10 Ways to Avoid Budget Overruns In Software Development

Budget Overruns-In-Software-Development

Fierce competition for clients has led to a change in the way software developers work. Rather than sending an estimate up front and billing the total cost at project’s end, they’re bidding the full amount they will charge for a project. Additional investments have to be agreed on in written change agreements.

As a result, every budget overrun cuts directly into the developer’s profits. It’s critical that executives work with their project managers to ensure things go as smoothly as possible.

Towards that end, here are ten quick tips for keeping budget overruns under control.

Use Agile methodologies

Agile project management is a big reason software failure rates have begun falling for the first time in over a decade. The iterative development process allows for continual feedback and adjustment; small corrections early on have more impact than large changes later on.

Don’t skimp on the Discovery process

Extra time in discovery is the single most influential factor on a project’s success. Taking shortcuts here gives developers a handicap they may never overcome. Without taking time to see the big picture of what clients need, they can’t fully understand a project’s scope. The danger here is that developers could underbid and commit themselves to delivering more than they expected.

Be realistic about how much teams can get done in a sprint

Use historical performance information from similar projects rather than hopeful estimates. When possible use data from the actual team that would be doing the project.

Leave room for error

The most urgent goal may seem to be outbidding the direct competition, but never bid so low that it becomes impossible to deliver profitably. There are always surprises, so plan for them. Include dummy sprints in the budget and timeline to allow for unplanned changes. If they’re not needed, the client gets a pleasant surprise when their software is done early.

Use (and listen to) experienced project managers

80% of high-performing projects are led by a skilled project manager, so resist efforts by the client to trim costs by cutting the position from the budget. Listen to the project manager’s advice and experience during the budgeting phase. Empower them to keep up efficiency and morale within their team with as little micromanaging from above as possible.

Use project management software (and make sure it’s adopted throughout the team)

40% of companies don’t use project management-specific software to manage their projects. There is no reason to juggle spreadsheets and calendar apps when there are powerful, easy-to-use programs (like Basecamp) designed to keep projects orderly and on schedule.

Stay vigilant against scope creep

Don’t view scope creep as inevitable. After all, a thorough discovery process should minimize its effect. This doesn’t mean developers should refuse to make any changes at all; it’s more a reminder that the bid was calculated based on specific requirements. Agreeing to additions and changes outside the scope threatens the budget and the timeline. If a change will affect the project in a large way, go back to the customer and negotiate a change agreement to protect everyone’s interests.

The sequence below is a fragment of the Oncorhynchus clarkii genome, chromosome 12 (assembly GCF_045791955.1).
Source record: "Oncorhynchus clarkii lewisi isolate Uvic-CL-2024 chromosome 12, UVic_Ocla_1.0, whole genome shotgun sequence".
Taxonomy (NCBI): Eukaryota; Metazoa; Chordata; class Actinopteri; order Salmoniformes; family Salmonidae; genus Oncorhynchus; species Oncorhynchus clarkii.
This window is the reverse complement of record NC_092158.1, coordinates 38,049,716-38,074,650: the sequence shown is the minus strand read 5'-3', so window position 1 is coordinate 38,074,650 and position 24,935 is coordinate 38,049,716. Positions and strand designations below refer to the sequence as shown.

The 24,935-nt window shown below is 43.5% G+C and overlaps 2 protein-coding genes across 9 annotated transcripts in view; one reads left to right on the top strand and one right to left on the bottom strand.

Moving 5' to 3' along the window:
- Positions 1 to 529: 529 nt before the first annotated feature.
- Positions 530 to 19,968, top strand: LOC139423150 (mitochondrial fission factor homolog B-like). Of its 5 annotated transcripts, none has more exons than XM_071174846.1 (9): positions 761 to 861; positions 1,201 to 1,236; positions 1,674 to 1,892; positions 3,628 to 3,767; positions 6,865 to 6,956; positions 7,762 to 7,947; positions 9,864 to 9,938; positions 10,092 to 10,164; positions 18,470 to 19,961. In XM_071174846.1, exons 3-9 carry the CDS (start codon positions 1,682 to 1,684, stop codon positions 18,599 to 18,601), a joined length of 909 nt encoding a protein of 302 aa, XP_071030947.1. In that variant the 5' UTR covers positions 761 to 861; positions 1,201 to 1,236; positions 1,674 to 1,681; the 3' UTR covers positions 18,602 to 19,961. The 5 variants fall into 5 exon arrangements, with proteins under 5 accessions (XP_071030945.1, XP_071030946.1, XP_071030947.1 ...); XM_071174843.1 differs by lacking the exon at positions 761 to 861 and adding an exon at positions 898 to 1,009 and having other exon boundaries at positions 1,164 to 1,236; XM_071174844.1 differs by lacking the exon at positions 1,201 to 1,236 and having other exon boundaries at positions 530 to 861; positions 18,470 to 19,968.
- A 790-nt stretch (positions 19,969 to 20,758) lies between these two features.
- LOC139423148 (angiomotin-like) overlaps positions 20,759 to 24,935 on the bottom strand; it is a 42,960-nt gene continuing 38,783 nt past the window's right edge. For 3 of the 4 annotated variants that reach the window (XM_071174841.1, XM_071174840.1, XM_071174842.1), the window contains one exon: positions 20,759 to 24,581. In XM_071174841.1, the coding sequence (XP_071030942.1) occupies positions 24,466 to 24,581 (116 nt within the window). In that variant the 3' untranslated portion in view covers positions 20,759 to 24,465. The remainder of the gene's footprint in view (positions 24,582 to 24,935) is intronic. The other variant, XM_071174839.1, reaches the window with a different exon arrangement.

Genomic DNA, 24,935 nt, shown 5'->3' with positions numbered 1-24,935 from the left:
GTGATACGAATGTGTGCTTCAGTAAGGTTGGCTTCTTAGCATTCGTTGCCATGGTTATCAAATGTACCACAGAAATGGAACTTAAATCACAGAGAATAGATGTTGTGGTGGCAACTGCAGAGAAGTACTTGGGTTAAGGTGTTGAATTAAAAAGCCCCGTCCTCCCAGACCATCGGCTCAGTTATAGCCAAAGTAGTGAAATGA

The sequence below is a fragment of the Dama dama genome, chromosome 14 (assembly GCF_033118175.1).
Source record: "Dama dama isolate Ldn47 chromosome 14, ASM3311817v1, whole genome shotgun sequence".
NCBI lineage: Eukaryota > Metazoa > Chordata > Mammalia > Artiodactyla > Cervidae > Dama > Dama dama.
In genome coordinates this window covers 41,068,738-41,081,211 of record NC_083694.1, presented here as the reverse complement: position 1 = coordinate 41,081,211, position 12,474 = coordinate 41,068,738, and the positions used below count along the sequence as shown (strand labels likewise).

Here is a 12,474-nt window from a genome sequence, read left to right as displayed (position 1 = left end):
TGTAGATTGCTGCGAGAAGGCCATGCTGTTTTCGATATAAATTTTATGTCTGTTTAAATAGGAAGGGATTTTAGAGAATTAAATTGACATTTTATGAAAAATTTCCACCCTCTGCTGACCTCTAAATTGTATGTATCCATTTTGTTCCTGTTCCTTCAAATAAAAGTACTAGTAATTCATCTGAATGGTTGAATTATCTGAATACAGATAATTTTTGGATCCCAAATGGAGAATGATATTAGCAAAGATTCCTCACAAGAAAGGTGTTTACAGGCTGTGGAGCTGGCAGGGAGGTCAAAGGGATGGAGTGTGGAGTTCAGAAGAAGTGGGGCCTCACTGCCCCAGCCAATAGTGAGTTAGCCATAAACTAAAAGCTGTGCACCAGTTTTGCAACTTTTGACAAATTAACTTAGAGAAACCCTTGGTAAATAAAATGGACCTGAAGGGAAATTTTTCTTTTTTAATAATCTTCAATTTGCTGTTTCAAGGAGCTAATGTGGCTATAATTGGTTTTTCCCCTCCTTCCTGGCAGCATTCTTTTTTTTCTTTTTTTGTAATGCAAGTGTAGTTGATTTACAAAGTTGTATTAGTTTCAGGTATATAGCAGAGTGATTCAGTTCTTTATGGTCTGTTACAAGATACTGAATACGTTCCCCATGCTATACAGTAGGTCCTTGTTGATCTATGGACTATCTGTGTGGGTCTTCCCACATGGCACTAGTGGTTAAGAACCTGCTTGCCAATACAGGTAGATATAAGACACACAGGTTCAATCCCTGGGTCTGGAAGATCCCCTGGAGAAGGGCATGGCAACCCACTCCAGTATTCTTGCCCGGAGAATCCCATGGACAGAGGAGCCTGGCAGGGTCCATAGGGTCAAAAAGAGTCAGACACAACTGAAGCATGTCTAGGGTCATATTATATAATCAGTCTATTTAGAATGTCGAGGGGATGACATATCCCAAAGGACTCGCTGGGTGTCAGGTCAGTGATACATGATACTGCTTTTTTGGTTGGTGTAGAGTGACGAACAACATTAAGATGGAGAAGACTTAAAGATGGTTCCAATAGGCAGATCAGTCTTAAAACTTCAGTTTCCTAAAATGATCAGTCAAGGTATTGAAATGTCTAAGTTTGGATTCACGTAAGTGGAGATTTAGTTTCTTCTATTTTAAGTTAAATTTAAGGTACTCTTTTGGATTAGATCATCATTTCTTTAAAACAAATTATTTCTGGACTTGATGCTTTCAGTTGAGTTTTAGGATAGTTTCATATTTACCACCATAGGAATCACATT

Prioritize automated testing when appropriate 

Automated testing provides wider and more consistent coverage than manual testing. It allows developers to catch problems earlier, when they’re easier to fix. It isn’t applicable to every project, but it saves time and money when it is.

Utilize risk management techniques to mitigate problems as they arise 

Project managers should have both contingency and mitigation plans in place before a project starts. Contingency plans are meant to handle situations which are highly unlikely but could kill a project if they occur. Mitigation plans should minimize the effects of lesser situations which are more likely to appear.

Emphasize communications at all levels 

Communication is the key to staying on budget. There should be a continuous flow of information and feedback between clients and project managers, project managers and their teams, and project managers and senior leadership. Check in after each sprint at the very least. Having knowledge as early as it’s available puts developers in the best possible position to plan, adjust, and act.

It’s impossible to see the future, but following these guidelines lays the groundwork for being prepared to meet unexpected challenges as they arise.

At Concepta, we believe that what’s good for clients is good for developers. Projects that stay on budget can be delivered on time and at a higher quality than those that run over. To explore how much we can achieve within your company’s budget, set up a free consultation with one of our experienced representatives today!

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Going Digital on a Dime: Handling Business Intelligence on a Tight Budget

business-intelligence-budget

As artificial intelligence and automation mature, exciting new business intelligence tools are proving their worth.

It’s hard to deny the results early adopters have seen from those technologies.

For companies struggling to balance business intelligence with other digital transformation efforts, however, the expense of building BI software seems prohibitive.